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July 28, 1959

Application of ANZIO FROCKS, INC., Petitioner, for an order pursuant to Section 301 of the Labor Management Relations Act, 29 U.S.C. Section 185 and Sections 1 and 2 of the Sherman Act, 15 U.S.C. Sections 1, 2
JOINT BOARD DRESS AND WAISTMAKERS' UNION OF GREATER NEW YORK, and International Ladies' Garment Workers Union, Respondents

The opinion of the court was delivered by: PALMIERI

On July 9, 1959 Anzio Frocks, Inc. (Anzio) secured an order, directed to the Joint Board Dress and Waistmakers' Union of Greater New York (Board) and the International Ladies' Garment Workers Union (Union). The order required the Board and the Union to show cause why an order should not be entered 'restraining and enjoining (them) * * * from taking any actions, steps or proceedings against (Anzio) * * * pursuant to or founded upon certain alleged violations of a Collective Agreement (between the parties) * * *.'

The proceeding sought to be enjoined is an arbitration being conducted before the Impartial Chairman designated in the Collective Agreement. The arbitration deals with the Board's charges that Anzio failed to make certain payments to the Board on behalf of certain Funds and that Anzio caused garments to be manufactured by non-union and non-designated contractors in violation of the Collective Agreement.

 When the show cause order, which contained a stay, was presented to the ex parte Judge he requested Anzio's attorneys to advise the Board's and Union's attorneys and request their presence in his chambers. See Arvida Corp. v. Sugarman, 2 Cir., 1958, 259 F.2d 428. The order was never served upon the Board or upon the Union. It was served upon their attorneys. Such service was not effective, however, to vest jurisdiction over the persons of the Board and Union in this Court. See Doughney v. Fauset, 1958, 9 Misc.2d 759, 760, 170 N.Y.S.2d 419, 421. Without such jurisdiction, no injunction could issue. Hitchman Coal & Coke Co. v. Mitchell, 1917, 245 U.S. 229, 234, 38 S. Ct. 65, 62 L. Ed. 260. I have consulted with the Judge who signed the order and he has advised me that the Board's and Union's attorneys did not enter a general appearance when they came to his chambers at his request nor did they state that they were authorized to accept service on behalf of the Board or the Union. See Doughney v. Fauset, supra, at loc. cit. Nor does the provision in the order permitting service upon the attorneys indicate the contrary. It is readily explained on the basis that the Judge assumed that a plenary suit had been commenced and that jurisdiction over the persons of the Board and the Union had been acquired by the service of a summons therein.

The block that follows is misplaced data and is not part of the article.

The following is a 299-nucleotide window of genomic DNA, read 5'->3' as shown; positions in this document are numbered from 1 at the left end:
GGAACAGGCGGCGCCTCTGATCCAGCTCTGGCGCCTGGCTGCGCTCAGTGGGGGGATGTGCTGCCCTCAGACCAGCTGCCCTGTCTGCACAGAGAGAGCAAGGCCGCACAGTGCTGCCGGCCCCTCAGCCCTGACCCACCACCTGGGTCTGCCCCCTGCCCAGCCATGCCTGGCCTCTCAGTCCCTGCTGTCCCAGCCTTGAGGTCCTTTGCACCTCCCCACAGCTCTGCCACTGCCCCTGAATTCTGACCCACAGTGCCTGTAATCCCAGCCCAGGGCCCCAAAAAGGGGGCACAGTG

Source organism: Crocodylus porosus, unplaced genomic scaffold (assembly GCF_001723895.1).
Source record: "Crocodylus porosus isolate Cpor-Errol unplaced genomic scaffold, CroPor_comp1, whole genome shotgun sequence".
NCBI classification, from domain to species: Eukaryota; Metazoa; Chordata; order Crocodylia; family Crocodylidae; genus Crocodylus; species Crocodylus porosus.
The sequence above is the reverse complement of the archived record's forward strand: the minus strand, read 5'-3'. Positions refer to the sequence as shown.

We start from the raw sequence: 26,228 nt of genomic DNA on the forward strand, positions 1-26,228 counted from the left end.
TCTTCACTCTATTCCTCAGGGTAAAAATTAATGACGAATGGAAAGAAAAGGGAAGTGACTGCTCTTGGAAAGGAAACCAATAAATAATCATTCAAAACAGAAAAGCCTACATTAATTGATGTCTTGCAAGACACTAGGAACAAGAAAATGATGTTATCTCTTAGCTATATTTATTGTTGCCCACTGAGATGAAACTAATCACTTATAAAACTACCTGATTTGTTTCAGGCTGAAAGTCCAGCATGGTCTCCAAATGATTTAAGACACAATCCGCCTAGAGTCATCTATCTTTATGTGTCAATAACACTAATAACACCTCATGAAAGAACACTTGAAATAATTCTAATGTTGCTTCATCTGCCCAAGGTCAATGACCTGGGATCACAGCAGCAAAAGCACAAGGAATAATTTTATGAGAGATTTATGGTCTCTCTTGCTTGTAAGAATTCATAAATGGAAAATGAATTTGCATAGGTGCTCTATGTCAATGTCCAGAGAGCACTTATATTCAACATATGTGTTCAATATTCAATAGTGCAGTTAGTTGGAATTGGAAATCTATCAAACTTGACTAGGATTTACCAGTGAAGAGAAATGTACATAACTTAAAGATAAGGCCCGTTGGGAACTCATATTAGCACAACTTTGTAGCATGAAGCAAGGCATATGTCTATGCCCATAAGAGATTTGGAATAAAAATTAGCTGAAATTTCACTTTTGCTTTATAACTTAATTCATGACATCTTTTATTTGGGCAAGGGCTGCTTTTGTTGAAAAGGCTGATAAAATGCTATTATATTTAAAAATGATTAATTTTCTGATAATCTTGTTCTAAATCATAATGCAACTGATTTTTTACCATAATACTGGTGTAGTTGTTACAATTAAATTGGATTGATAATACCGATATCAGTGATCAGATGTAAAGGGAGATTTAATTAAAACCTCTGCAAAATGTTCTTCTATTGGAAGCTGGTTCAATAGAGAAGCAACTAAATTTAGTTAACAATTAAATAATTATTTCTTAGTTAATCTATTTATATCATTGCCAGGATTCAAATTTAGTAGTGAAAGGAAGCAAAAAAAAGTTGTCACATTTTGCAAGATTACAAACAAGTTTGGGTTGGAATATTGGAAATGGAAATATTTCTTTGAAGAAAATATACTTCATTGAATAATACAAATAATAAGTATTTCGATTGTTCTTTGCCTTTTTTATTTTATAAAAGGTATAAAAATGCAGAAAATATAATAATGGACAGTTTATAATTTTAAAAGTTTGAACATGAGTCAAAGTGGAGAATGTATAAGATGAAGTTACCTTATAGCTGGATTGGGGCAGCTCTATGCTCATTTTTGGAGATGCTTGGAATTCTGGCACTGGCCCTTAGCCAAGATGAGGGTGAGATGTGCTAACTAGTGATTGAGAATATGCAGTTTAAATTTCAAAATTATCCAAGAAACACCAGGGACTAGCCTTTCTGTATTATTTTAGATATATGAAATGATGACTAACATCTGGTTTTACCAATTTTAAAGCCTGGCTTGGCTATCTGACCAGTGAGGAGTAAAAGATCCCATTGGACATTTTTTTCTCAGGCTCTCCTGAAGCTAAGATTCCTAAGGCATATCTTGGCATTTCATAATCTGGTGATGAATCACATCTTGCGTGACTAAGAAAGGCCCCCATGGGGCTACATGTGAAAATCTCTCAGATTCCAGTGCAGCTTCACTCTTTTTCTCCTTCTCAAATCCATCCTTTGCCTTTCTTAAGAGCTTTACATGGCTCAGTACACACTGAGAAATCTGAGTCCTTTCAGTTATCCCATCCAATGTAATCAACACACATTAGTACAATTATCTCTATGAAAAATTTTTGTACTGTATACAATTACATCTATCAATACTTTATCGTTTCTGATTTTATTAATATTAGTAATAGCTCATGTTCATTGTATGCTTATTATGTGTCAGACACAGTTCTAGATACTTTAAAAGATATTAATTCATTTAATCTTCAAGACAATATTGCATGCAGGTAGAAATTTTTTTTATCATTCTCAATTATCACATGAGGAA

Under the circumstances, the Court may not make any binding adjudication upon the merits of the petition. The merits were extensively argued, however, and I believe that it would be appropriate, for the benefit of any judge to whom another show cause order, containing a stay, may be presented, to point out that there appears to be very little likelihood that Anzio may succeed here even if this Court is vested with jurisdiction over the Board and Union. Moreover, Anzio has utterly failed to demonstrate any basis for the claim of irreparable damage. The history of the arbitration reveals a long series of delaying tactics by Anzio, of which this improvident motion is the most recent.

 The stay contained in the order of July 9, 1959 expired at noon on this date. Accordingly nothing remains for the Court to do but deny the petition.

 The foregoing shall constitute the Court's Findings of Fact and Conclusions of Law.

 It is so ordered.


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